The Case of Lawen Estate and Implications in Ontario

  • May 04, 2020
  • Matthew Urback, Partner, Shibley Righton LLP

Everyone has the ability to deal with their assets in any way they see fit during their lifetime. The theory goes that one should have that same ability upon death.

Testamentary freedom is an unassailable concept in Canadian law. There are very few ways in which a testator's authority to deal with their estate – in whatever way they wish – is fettered.

Once example is through dependant's support legislation. The determination as to who is a dependant and to what extent a dependant shall be compensated varies greatly from province to province.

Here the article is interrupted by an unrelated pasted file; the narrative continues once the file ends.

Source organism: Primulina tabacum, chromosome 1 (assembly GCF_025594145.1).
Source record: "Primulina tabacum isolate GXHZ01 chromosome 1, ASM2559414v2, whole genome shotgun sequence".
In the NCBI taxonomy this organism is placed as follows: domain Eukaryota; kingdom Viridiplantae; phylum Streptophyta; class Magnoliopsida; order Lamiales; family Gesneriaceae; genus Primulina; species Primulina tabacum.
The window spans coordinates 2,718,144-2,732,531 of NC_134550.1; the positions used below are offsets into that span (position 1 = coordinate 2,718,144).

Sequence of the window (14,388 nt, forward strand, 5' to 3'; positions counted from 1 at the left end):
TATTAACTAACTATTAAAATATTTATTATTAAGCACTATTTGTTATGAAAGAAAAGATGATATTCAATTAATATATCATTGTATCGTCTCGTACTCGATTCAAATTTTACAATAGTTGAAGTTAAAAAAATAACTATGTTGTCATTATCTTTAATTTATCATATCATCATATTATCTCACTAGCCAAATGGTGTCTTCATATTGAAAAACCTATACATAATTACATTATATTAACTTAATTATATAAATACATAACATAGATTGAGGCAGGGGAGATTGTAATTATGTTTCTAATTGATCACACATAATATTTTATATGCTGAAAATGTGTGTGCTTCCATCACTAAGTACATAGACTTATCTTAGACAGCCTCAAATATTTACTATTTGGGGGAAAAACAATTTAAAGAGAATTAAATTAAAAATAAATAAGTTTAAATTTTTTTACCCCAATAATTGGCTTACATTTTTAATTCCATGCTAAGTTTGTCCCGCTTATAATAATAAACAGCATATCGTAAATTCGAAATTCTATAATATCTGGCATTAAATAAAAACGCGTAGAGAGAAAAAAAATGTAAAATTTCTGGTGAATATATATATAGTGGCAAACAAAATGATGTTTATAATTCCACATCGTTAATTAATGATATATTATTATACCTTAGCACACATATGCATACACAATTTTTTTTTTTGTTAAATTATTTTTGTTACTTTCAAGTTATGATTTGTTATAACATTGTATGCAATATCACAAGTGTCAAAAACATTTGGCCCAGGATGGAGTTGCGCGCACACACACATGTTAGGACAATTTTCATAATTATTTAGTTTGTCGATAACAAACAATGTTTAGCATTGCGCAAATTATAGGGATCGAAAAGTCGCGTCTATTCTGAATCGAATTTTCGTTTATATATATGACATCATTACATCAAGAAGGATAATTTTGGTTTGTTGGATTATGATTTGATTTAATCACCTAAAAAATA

Since the Supreme Court of Canada's decision in Tataryn v. Tataryn Estate[1], the law has accepted two complimentary norms which frame dependant's support obligations. The first is characterized as 'legal norms', or "obligations which the law would impose on a person during his or her life were the question of provision for the claimant to arise". The second is characterized as 'moral norms', or "society's reasonable expectations of what a judicious person would do in the circumstances, by reference to contemporary community standards."

A moral obligation is, by definition, extremely difficult to quantify, and perhaps even difficult to explain. Does the existence of a moral obligation suggest that one may qualify as a "dependant" without actual dependency? How is this consideration balanced with testamentary autonomy? How can we interpret provincial legislation in this context?

This is what makes the recent decision of Lawen Estate v. Nova Scotia[2] so fascinating.